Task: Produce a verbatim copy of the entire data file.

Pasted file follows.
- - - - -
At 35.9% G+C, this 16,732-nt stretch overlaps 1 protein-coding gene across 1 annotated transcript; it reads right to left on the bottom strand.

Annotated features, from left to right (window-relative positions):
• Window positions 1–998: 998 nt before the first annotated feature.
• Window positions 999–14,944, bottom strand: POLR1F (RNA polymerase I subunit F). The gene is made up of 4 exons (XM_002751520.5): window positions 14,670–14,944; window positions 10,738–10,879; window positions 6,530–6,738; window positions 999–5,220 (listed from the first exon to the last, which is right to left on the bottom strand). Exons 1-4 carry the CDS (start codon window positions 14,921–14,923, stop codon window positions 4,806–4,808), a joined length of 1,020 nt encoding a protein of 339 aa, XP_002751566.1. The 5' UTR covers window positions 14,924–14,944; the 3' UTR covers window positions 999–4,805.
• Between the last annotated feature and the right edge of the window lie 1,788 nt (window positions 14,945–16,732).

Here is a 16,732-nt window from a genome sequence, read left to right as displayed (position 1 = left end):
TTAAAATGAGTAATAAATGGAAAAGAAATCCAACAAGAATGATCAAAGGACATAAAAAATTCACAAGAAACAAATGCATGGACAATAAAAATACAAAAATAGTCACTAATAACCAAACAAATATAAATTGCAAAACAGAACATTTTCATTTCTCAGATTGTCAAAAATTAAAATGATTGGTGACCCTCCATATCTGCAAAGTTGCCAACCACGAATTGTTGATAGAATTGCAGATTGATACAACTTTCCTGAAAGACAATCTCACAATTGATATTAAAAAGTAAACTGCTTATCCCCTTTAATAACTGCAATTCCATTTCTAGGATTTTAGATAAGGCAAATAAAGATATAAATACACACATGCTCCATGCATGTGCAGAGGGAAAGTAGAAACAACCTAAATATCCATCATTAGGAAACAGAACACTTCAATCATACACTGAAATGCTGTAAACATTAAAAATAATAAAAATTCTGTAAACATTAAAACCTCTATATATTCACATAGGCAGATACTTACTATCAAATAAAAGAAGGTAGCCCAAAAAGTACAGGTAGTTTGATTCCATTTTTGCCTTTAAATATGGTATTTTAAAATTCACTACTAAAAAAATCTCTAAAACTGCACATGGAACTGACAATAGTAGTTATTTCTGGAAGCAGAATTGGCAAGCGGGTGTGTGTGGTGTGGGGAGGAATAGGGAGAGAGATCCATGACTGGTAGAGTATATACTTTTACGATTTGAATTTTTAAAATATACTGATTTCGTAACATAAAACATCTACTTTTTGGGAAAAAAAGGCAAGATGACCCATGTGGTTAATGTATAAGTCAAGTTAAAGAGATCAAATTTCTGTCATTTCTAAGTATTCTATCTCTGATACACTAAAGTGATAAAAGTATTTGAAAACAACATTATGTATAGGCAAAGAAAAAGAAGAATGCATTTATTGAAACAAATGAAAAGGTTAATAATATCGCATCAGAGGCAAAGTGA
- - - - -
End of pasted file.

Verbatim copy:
At 35.9% G+C, this 16,732-nt stretch overlaps 1 protein-coding gene across 1 annotated transcript; it reads right to left on the bottom strand.

Annotated features, from left to right (window-relative positions):
• Window positions 1–998: 998 nt before the first annotated feature.
• Window positions 999–14,944, bottom strand: POLR1F (RNA polymerase I subunit F). The gene is made up of 4 exons (XM_002751520.5): window positions 14,670–14,944; window positions 10,738–10,879; window positions 6,530–6,738; window positions 999–5,220 (listed from the first exon to the last, which is right to left on the bottom strand). Exons 1-4 carry the CDS (start codon window positions 14,921–14,923, stop codon window positions 4,806–4,808), a joined length of 1,020 nt encoding a protein of 339 aa, XP_002751566.1. The 5' UTR covers window positions 14,924–14,944; the 3' UTR covers window positions 999–4,805.
• Between the last annotated feature and the right edge of the window lie 1,788 nt (window positions 14,945–16,732).

Here is a 16,732-nt window from a genome sequence, read left to right as displayed (position 1 = left end):
TTAAAATGAGTAATAAATGGAAAAGAAATCCAACAAGAATGATCAAAGGACATAAAAAATTCACAAGAAACAAATGCATGGACAATAAAAATACAAAAATAGTCACTAATAACCAAACAAATATAAATTGCAAAACAGAACATTTTCATTTCTCAGATTGTCAAAAATTAAAATGATTGGTGACCCTCCATATCTGCAAAGTTGCCAACCACGAATTGTTGATAGAATTGCAGATTGATACAACTTTCCTGAAAGACAATCTCACAATTGATATTAAAAAGTAAACTGCTTATCCCCTTTAATAACTGCAATTCCATTTCTAGGATTTTAGATAAGGCAAATAAAGATATAAATACACACATGCTCCATGCATGTGCAGAGGGAAAGTAGAAACAACCTAAATATCCATCATTAGGAAACAGAACACTTCAATCATACACTGAAATGCTGTAAACATTAAAAATAATAAAAATTCTGTAAACATTAAAACCTCTATATATTCACATAGGCAGATACTTACTATCAAATAAAAGAAGGTAGCCCAAAAAGTACAGGTAGTTTGATTCCATTTTTGCCTTTAAATATGGTATTTTAAAATTCACTACTAAAAAAATCTCTAAAACTGCACATGGAACTGACAATAGTAGTTATTTCTGGAAGCAGAATTGGCAAGCGGGTGTGTGTGGTGTGGGGAGGAATAGGGAGAGAGATCCATGACTGGTAGAGTATATACTTTTACGATTTGAATTTTTAAAATATACTGATTTCGTAACATAAAACATCTACTTTTTGGGAAAAAAAGGCAAGATGACCCATGTGGTTAATGTATAAGTCAAGTTAAAGAGATCAAATTTCTGTCATTTCTAAGTATTCTATCTCTGATACACTAAAGTGATAAAAGTATTTGAAAACAACATTATGTATAGGCAAAGAAAAAGAAGAATGCATTTATTGAAACAAATGAAAAGGTTAATAATATCGCATCAGAGGCAAAGTGA